Choosing your Mover - You will have many choices of
household goods movers. Since the prices and services offered vary from
mover to mover, you may want to shop around before hiring a mover. You may
want to contact sources such as the Better Business Bureau for information.
Proposal for Moving Services - Prior to loading, your mover must provide a written proposal. The proposal must provide the maximum amount you will be required to pay at the delivery. The proposal must be one of two types: binding or not-to-exceed. A binding proposal states the exact price of the move. A not-to exceed proposal states the maximum price of the move, but allows the mover to charge less than maximum. Informing your mover of all items to be moved and services you expect the mover to provide will assist the mover in making the proposal. If possible, you should find out exactly what services you will need the mover to perform at your destination. Services at the destination may include “stair carries”, “long carries”, and “elevator” use. Due to the additional labor required to provide these services, additional fees may be charged by your mover. Informing the mover before the move of all items to be moved and services to be provided will help avoid misunderstandings and help prevent the need to amend the proposal.
Pickup and Delivery Dates - In scheduling your move, consider the dates and times for pickup and delivery. Advise your mover of any deadlines that you might have with regard to pickup and delivery. To ensure that there is no confusion, note these deadlines either on your written proposal or moving services contract. If you are not available at the agreed times, the pickup and delivery may be delayed, and you may be charged additional fees.
Inventory - Your mover may offer to prepare a descriptive inventory of the shipment. The inventory will list your goods and note their condition. The mover may charge a fee for this service only if you agree to the preparation of the inventory. The mover will ask you to sign the inventory after loading and possibly after unloading. As with any shipping document, you should review it for accuracy when your shipment is picked up and delivered. Important: Since inventories are often used during the claim process, inspect your shipment carefully. Make sure all boxes and items are accounted for at delivery. If there is obvious loss or damage, note this on the inventory at delivery.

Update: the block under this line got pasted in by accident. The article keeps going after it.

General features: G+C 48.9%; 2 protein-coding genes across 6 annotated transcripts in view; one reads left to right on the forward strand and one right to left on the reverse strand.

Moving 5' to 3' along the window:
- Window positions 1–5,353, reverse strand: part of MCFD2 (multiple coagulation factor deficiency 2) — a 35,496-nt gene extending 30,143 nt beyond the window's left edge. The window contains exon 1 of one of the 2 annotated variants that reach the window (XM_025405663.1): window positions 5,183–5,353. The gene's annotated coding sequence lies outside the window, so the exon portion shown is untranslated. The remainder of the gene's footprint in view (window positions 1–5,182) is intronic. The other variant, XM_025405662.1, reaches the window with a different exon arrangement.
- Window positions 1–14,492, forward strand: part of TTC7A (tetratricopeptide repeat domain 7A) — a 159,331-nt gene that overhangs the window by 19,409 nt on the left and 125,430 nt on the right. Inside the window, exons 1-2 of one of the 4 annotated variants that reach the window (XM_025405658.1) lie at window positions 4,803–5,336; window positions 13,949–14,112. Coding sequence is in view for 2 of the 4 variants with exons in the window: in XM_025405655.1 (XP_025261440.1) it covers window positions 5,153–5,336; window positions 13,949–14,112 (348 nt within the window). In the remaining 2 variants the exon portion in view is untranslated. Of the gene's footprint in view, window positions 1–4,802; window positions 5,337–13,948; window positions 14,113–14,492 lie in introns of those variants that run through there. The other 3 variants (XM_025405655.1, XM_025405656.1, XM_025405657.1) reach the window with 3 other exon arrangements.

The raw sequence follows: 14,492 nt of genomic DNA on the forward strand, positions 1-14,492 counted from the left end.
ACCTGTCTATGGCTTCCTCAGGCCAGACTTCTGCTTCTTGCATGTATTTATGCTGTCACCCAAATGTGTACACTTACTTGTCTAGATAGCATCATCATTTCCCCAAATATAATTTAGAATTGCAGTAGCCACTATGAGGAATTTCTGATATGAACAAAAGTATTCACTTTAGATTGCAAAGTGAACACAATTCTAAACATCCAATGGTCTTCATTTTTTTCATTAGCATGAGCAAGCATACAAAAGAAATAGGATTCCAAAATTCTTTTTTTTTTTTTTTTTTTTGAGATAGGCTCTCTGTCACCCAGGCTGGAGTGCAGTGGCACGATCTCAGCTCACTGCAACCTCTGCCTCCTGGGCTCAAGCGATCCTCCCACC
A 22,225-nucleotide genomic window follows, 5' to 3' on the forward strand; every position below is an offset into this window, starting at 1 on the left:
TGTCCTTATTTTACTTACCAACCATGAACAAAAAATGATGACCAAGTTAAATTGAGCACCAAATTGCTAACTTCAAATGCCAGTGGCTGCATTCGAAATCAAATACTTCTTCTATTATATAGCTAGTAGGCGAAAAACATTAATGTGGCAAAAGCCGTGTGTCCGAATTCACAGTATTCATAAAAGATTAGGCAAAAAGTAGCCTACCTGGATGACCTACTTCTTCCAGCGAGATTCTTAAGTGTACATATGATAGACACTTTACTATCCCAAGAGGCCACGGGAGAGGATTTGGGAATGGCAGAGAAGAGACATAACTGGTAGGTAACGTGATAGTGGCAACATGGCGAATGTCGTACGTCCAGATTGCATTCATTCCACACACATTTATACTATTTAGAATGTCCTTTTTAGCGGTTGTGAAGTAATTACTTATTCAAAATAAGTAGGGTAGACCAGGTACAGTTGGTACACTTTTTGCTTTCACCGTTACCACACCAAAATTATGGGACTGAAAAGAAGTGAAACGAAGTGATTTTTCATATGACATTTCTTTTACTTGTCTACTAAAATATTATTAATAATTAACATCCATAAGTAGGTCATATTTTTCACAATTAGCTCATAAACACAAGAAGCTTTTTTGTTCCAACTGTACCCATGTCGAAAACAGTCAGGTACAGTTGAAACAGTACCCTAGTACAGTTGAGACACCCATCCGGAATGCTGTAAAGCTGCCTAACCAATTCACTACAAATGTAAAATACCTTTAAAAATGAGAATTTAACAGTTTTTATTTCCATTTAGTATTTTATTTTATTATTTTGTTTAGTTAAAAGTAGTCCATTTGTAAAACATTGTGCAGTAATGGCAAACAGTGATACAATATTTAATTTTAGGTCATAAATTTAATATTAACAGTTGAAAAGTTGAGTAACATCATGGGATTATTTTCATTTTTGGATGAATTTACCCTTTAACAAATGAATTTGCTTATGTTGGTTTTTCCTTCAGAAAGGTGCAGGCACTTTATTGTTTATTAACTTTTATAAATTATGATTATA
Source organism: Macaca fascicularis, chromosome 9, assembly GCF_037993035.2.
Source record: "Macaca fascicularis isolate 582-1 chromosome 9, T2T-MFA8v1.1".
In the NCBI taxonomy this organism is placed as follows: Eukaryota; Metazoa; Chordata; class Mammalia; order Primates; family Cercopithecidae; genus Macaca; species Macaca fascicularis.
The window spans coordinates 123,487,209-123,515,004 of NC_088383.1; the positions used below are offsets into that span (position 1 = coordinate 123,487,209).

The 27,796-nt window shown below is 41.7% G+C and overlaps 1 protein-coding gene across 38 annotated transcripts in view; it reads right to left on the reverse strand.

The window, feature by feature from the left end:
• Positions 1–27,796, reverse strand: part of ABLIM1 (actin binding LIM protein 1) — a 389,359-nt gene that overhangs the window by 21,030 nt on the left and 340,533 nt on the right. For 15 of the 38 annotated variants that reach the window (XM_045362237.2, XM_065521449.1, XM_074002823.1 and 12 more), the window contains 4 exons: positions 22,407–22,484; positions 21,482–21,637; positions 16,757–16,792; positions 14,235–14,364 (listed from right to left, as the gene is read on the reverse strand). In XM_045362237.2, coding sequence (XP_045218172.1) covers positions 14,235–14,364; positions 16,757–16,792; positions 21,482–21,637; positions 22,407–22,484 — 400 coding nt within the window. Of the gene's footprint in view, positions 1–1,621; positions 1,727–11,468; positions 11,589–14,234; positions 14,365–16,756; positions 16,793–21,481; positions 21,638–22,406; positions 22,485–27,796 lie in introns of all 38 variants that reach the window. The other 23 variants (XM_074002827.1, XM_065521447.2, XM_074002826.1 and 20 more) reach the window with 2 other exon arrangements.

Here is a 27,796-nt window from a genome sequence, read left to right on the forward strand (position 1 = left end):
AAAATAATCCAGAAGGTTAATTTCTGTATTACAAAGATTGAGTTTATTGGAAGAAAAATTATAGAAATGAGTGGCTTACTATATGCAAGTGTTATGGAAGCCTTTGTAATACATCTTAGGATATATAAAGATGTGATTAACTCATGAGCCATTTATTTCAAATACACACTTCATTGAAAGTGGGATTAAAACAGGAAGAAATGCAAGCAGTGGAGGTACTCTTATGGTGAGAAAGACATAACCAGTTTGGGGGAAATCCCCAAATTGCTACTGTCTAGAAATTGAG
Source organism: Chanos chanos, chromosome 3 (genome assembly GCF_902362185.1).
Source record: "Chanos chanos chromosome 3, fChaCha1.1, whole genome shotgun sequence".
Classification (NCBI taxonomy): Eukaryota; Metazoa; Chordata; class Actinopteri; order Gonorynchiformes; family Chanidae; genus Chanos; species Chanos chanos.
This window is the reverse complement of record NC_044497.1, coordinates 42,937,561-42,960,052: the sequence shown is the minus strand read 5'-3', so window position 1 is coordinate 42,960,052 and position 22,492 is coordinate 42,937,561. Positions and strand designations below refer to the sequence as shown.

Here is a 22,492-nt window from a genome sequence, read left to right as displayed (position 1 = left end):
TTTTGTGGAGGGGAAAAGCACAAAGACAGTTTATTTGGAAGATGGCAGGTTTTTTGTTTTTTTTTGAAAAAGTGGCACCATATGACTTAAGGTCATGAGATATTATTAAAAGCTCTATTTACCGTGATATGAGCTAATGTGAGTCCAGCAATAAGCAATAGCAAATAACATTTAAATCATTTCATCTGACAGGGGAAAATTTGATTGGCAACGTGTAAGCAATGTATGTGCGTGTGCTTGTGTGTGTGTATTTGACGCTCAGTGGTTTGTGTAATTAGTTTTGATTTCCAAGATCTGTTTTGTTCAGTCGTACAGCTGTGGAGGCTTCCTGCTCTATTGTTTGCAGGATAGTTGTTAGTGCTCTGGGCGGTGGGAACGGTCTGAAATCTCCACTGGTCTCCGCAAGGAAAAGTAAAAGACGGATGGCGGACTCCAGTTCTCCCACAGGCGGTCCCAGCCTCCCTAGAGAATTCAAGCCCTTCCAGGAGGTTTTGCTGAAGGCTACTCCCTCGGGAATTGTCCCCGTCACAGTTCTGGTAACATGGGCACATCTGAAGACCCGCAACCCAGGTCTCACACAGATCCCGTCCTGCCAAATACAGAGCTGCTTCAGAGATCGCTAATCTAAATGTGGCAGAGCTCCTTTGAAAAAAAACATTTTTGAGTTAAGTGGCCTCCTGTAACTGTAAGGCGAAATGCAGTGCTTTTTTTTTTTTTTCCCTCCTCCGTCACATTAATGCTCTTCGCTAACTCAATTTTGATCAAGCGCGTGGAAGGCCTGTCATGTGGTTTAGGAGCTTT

Moving Services Contract - Your mover will prepare a moving services contract. The moving services contract may be in the form of a bill of lading, work ticket, or other receipt. This contract lists important information about your move, including your name, the mover’s name, and the mover’s limitation of liability for loss or damage to your goods. The agreements on your written proposal provided by your mover become part of your contract. Be sure all Agreements between you and your mover, including services to be provided at the destination, are written on the moving services contract. Do not rely on any verbal agreements. Make sure all documents offered by the mover for your signature are filled out as much as possible before you sign. READ THE DOCUMENTS BEFORE YOU SIGN YOUR NAME.
Mover’s Liability - Your mover has a basic liability of 60 cents per pound per article. This means if your 50 pound television is damaged, your mover is liable for a maximum of only $30. Although your mover cannot reduce his liability below 60 cents per pound per article, he may agree in writing to assume a higher level of liability. Your shipment will be valued at 60 cents per pound per article unless you and your mover agree to a higher level of liability on your moving services contract. Your mover may assess additional fees (sometimes referred to as a valuation fee) for assuming the higher level of liability. Noting a higher level of mover liability (valuation) is not the same as purchasing transit insurance.
Payment of Charges - You should be prepared to pay the maximum amount of money shown on the written proposal provided by your mover. The proposal must explain when you will be required to pay your mover and what forms of payment are accepted, such as personal checks or credit cards. Remember that the last amended contract or written proposal lists the total price that you may be required to pay at delivery.
Claims - If you have a dispute about the charges or loss/damage to your goods, you should first file a written claim with your mover. Include in your claim the specific amount of money or other solution you are seeking. List enough information for the mover to investigate your claim. Provide your mover with any shipping documents and other information requested. You must ensure that your mover or his agent receives your claim within 90 days of delivery of the shipment. If your mover does not receive the claim on time, your claim could be denied. If your claim involves damaged goods, you should preserve the containers and any damaged goods so your mover may inspect them.
Mover’s Response to a Claim - Your mover must contact you within 20 days (excluding Sundays and holidays) of receipt of your written claim. Your mover has a right to inspect containers or damaged goods within 30 days of receiving your claim. Your mover must pay or deny your claim, or make a firm settlement offer, within 90 days of receiving your claim. If there are continuing problems, please contact your state's household goods mover D.O.T.